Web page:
Secondly, to moderate the amount of storage load that can be generated by any single compute node in the cluster. This way, outlier jobs in terms of storage load generation are less likely to have an outsized performance impact on the storage.
Utilizing metrics and old-fashioned sleuthing, we have been manually tracking down individual jobs that appear to be having a disproportionate and/or unnecessary impact on storage performance, and working with users to address the storage performance impact of these jobs.
In the above figure we can see job IO follows a power law dynamic, a small handful of jobs are often responsible for the majority of load. In this case a single job on a single node is responsible. When users report storage "slowness" this disrepancy can be even more pronounced but we are able to quickly narrow down which specific nodes are responsible and address these corner cases.
As of April 19th, 2022, we have implemented data-driven automation to moderate storage load by dynamically managing the number of running checkpoint (
ckpt) partition jobs. When the number of running
ckpt jobs is being limited, pending jobs will show
AssocGrpJobsLimit as the REASON for not starting.
Please note that non-
ckpt jobs (i.e., jobs submitted to nodes your lab contributed to the cluster) are not limited in any way. The social contract when joining the HYAK community is that you get access to the nodes your lab contributes on-demand, and–if and when they are idle–access to other labs’ resources on the cluster. However, access to other labs’ resources isn’t and hasn’t ever been guaranteed: it’s just that there’s often a steady state idle capacity for users to "burst" into by submitting
In aggregate, 'Storage Load' is a consumable resource just like CPU cores or memory, albeit one that impacts the whole cluster when it is over-consumed. The SLURM cluster scheduler cannot directly consider storage load availability when evaluating resources for starting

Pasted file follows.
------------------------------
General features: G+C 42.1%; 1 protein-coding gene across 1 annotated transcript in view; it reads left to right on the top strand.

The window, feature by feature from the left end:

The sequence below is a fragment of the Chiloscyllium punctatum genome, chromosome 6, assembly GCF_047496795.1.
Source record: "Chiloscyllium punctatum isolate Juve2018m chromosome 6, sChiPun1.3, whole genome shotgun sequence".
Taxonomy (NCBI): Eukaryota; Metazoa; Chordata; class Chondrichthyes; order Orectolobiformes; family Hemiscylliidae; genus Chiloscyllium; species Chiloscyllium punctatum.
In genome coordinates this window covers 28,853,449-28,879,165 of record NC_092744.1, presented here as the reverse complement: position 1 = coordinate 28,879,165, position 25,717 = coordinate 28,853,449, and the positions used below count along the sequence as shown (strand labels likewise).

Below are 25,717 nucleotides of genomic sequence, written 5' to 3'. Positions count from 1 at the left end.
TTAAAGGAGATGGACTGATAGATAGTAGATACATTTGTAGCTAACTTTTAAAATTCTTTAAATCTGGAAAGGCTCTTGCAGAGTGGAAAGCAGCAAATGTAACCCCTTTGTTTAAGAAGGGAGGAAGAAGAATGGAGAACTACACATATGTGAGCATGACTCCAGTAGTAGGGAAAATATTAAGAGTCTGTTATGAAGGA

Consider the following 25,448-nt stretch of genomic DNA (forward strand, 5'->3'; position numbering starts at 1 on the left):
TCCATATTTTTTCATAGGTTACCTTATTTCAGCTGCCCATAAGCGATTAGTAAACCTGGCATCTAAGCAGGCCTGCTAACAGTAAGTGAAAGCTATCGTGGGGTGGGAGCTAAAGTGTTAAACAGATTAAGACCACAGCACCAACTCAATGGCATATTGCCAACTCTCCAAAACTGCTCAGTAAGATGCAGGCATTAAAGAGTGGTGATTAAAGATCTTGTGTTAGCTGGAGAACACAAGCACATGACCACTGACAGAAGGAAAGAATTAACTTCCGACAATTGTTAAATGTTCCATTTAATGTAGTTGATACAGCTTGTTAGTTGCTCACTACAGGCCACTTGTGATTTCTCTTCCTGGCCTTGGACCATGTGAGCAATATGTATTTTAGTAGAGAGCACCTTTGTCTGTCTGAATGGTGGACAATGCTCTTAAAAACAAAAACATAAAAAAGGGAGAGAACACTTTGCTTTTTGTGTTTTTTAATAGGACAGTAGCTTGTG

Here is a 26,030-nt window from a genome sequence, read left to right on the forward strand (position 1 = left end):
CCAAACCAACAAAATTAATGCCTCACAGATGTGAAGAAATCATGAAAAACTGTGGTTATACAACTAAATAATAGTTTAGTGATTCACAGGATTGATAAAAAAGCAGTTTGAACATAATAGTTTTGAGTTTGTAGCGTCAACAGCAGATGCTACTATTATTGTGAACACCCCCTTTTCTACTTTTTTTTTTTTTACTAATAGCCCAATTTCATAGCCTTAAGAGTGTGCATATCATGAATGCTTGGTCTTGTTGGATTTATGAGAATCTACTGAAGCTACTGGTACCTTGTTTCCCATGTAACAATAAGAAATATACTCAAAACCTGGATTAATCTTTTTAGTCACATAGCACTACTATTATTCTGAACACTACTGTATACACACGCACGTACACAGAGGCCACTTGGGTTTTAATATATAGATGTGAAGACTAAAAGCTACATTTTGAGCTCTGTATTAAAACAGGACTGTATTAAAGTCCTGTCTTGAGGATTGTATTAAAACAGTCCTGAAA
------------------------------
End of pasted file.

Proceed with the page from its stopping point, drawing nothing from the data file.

ckpt jobs, hence our need to automate. Our new tooling limits the storage performance impact from
ckpt jobs in order to improve storage stability for everyone.
The red and blue lines represent two storage servers that we have most closely tied to the user experience and 50% load being the threshold we aim to remain at or under by dynamically reducing the number of running
ckpt jobs when it exceeds that limit.
So far, this appears to be very effective at moderating the overall storage load, preventing the storage cluster from becoming unusably slow and avoiding other storage-performance issues. We will continue to tune it in search of the best balance between idle resource utilization via
ckpt and storage performance.
Acknowledging that the storage sub-system is a complicated machine in its own right, it needs much more care and attention and the current HYAK team is stretched incredibly thin as is. We have started the process of hiring a dedicated research data storage systems engineer to focus on optimizing storage going forward.